Mississippi’s public schools could get funding boost from legislature this session
JACKSON, Miss. (WLBT) - Your child’s school could get more money from the state next school year. The legislature hasn’t held up its end of the bargain most years. But say they’re working to change that trend this year.
“The goal is to fully fund MAEP this year,” said Sen. Dennis DeBar as he chaired Tuesday’s Senate education committee.
If you’re not into politics and maybe you may be asking what MAEP is. It stands for the Mississippi Adequate Education Program.
“[MAEP] is the formula that is created, established that funds our schools,” said DeBar.
Even though it’s been part of Mississippi law since 1997, MAEP has been fully funded twice, in 2003 and 2007.
“Let’s remember that MAEP when fully funded under the current formula only is providing funding for a “C” level of education,” explained Kelly Riley, Executive Director of Mississippi Professional Educators. “So, we’re not talking about an “A” level Cadillac version. You know, we’re talking about two average version mid-level for a student’s educational experience.”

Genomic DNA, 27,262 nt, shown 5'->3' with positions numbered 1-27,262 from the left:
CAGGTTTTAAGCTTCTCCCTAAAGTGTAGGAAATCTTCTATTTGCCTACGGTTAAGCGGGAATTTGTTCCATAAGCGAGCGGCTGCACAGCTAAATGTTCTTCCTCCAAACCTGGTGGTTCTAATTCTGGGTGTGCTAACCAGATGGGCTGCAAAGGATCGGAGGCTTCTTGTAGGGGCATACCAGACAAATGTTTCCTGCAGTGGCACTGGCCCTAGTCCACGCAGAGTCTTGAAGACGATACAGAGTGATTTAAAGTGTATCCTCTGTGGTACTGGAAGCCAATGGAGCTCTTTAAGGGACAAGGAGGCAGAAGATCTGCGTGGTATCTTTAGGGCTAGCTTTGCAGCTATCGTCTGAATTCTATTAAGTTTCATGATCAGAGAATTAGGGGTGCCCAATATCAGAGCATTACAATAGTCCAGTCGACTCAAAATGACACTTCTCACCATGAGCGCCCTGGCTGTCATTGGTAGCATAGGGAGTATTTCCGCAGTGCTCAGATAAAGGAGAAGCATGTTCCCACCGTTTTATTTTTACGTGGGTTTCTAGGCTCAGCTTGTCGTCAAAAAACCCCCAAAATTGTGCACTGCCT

But with DeBar’s comments this week, there’s optimism that this year could be different.
“MAEP is paying for our transportation,” said Riley. “It is paying for the lights on in the buildings. It is paying for utilities. So it provides the backbone and the infrastructure to support our schools. And so reliable funding is extremely, extremely important to our districts.”
Senator DeBar says they’re planning to make some changes to the formula that’s never been updated.
“We’re trying to make sure we can move forward with a formula that’s equitable for all but is updated to meet the current existing state of our economy and so forth,” noted DeBar.
The Senate hasn’t revealed exactly what those changes will include but...
“Just hang close with me,” said Lt. Governor Delbert Hosemann Wednesday. “We did the teacher pay raise. We’ve been helping schools. Obviously, the next step is to get MAEP towards something that’ll make a meaningful difference to kids in Mississippi. I’m committed to that. And I’m real hopeful.”
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